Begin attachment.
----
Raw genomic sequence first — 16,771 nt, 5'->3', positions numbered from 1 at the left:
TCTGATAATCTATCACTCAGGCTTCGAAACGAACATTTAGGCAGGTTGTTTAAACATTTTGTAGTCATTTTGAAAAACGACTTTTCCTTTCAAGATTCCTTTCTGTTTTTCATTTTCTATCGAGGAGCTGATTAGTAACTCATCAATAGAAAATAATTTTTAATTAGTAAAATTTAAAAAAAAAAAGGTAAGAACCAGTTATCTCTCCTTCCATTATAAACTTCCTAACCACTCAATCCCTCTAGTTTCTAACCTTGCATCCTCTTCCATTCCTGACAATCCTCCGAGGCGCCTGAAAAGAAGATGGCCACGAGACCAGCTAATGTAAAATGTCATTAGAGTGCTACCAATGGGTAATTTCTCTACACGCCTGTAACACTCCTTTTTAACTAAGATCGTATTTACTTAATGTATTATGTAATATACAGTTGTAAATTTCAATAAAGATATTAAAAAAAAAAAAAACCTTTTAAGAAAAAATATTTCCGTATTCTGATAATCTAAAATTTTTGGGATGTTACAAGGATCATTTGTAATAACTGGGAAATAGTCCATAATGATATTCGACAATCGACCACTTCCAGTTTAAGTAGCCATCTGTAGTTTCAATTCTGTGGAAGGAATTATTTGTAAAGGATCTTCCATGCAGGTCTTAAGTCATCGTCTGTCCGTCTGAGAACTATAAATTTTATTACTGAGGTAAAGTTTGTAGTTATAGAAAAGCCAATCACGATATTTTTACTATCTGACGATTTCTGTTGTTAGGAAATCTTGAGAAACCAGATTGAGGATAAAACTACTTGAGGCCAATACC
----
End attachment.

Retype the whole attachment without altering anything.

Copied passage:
Raw genomic sequence first — 16,771 nt, 5'->3', positions numbered from 1 at the left:
TCTGATAATCTATCACTCAGGCTTCGAAACGAACATTTAGGCAGGTTGTTTAAACATTTTGTAGTCATTTTGAAAAACGACTTTTCCTTTCAAGATTCCTTTCTGTTTTTCATTTTCTATCGAGGAGCTGATTAGTAACTCATCAATAGAAAATAATTTTTAATTAGTAAAATTTAAAAAAAAAAAGGTAAGAACCAGTTATCTCTCCTTCCATTATAAACTTCCTAACCACTCAATCCCTCTAGTTTCTAACCTTGCATCCTCTTCCATTCCTGACAATCCTCCGAGGCGCCTGAAAAGAAGATGGCCACGAGACCAGCTAATGTAAAATGTCATTAGAGTGCTACCAATGGGTAATTTCTCTACACGCCTGTAACACTCCTTTTTAACTAAGATCGTATTTACTTAATGTATTATGTAATATACAGTTGTAAATTTCAATAAAGATATTAAAAAAAAAAAAAACCTTTTAAGAAAAAATATTTCCGTATTCTGATAATCTAAAATTTTTGGGATGTTACAAGGATCATTTGTAATAACTGGGAAATAGTCCATAATGATATTCGACAATCGACCACTTCCAGTTTAAGTAGCCATCTGTAGTTTCAATTCTGTGGAAGGAATTATTTGTAAAGGATCTTCCATGCAGGTCTTAAGTCATCGTCTGTCCGTCTGAGAACTATAAATTTTATTACTGAGGTAAAGTTTGTAGTTATAGAAAAGCCAATCACGATATTTTTACTATCTGACGATTTCTGTTGTTAGGAAATCTTGAGAAACCAGATTGAGGATAAAACTACTTGAGGCCAATACC